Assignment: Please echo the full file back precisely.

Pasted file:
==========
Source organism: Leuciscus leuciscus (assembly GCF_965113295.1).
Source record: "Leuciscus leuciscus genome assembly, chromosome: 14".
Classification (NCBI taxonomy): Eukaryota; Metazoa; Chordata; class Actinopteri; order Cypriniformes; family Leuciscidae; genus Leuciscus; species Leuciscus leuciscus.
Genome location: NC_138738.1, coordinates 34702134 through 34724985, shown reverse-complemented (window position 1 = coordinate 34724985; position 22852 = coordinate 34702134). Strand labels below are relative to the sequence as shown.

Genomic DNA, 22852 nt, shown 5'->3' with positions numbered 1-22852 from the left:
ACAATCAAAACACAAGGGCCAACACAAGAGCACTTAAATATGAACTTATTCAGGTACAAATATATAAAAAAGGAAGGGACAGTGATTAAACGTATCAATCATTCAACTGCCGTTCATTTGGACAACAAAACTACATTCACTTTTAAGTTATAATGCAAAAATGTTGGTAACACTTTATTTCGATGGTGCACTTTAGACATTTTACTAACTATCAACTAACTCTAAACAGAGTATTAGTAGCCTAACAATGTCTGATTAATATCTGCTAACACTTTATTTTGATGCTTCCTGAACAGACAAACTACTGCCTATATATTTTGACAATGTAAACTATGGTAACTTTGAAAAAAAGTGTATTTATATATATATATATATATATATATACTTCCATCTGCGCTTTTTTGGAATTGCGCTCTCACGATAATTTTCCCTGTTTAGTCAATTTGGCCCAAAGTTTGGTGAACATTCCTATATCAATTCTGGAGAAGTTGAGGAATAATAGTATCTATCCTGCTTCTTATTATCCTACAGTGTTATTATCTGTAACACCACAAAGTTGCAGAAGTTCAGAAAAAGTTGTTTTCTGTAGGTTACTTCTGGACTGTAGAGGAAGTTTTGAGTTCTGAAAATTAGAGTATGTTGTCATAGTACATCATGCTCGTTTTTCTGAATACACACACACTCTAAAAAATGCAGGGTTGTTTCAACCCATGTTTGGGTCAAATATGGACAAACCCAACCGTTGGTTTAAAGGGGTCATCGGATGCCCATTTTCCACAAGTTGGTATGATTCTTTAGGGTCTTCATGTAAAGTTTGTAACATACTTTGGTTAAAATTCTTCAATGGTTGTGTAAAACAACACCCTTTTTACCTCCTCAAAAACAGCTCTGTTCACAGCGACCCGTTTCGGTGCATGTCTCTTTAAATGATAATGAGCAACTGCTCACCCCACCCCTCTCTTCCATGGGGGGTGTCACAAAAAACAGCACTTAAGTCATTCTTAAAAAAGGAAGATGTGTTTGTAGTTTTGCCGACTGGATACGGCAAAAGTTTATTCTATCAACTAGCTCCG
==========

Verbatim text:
Source organism: Leuciscus leuciscus (assembly GCF_965113295.1).
Source record: "Leuciscus leuciscus genome assembly, chromosome: 14".
Classification (NCBI taxonomy): Eukaryota; Metazoa; Chordata; class Actinopteri; order Cypriniformes; family Leuciscidae; genus Leuciscus; species Leuciscus leuciscus.
Genome location: NC_138738.1, coordinates 34702134 through 34724985, shown reverse-complemented (window position 1 = coordinate 34724985; position 22852 = coordinate 34702134). Strand labels below are relative to the sequence as shown.

Genomic DNA, 22852 nt, shown 5'->3' with positions numbered 1-22852 from the left:
ACAATCAAAACACAAGGGCCAACACAAGAGCACTTAAATATGAACTTATTCAGGTACAAATATATAAAAAAGGAAGGGACAGTGATTAAACGTATCAATCATTCAACTGCCGTTCATTTGGACAACAAAACTACATTCACTTTTAAGTTATAATGCAAAAATGTTGGTAACACTTTATTTCGATGGTGCACTTTAGACATTTTACTAACTATCAACTAACTCTAAACAGAGTATTAGTAGCCTAACAATGTCTGATTAATATCTGCTAACACTTTATTTTGATGCTTCCTGAACAGACAAACTACTGCCTATATATTTTGACAATGTAAACTATGGTAACTTTGAAAAAAAGTGTATTTATATATATATATATATATATATATACTTCCATCTGCGCTTTTTTGGAATTGCGCTCTCACGATAATTTTCCCTGTTTAGTCAATTTGGCCCAAAGTTTGGTGAACATTCCTATATCAATTCTGGAGAAGTTGAGGAATAATAGTATCTATCCTGCTTCTTATTATCCTACAGTGTTATTATCTGTAACACCACAAAGTTGCAGAAGTTCAGAAAAAGTTGTTTTCTGTAGGTTACTTCTGGACTGTAGAGGAAGTTTTGAGTTCTGAAAATTAGAGTATGTTGTCATAGTACATCATGCTCGTTTTTCTGAATACACACACACTCTAAAAAATGCAGGGTTGTTTCAACCCATGTTTGGGTCAAATATGGACAAACCCAACCGTTGGTTTAAAGGGGTCATCGGATGCCCATTTTCCACAAGTTGGTATGATTCTTTAGGGTCTTCATGTAAAGTTTGTAACATACTTTGGTTAAAATTCTTCAATGGTTGTGTAAAACAACACCCTTTTTACCTCCTCAAAAACAGCTCTGTTCACAGCGACCCGTTTCGGTGCATGTCTCTTTAAATGATAATGAGCAACTGCTCACCCCACCCCTCTCTTCCATGGGGGGTGTCACAAAAAACAGCACTTAAGTCATTCTTAAAAAAGGAAGATGTGTTTGTAGTTTTGCCGACTGGATACGGCAAAAGTTTATTCTATCAACTAGCTCCG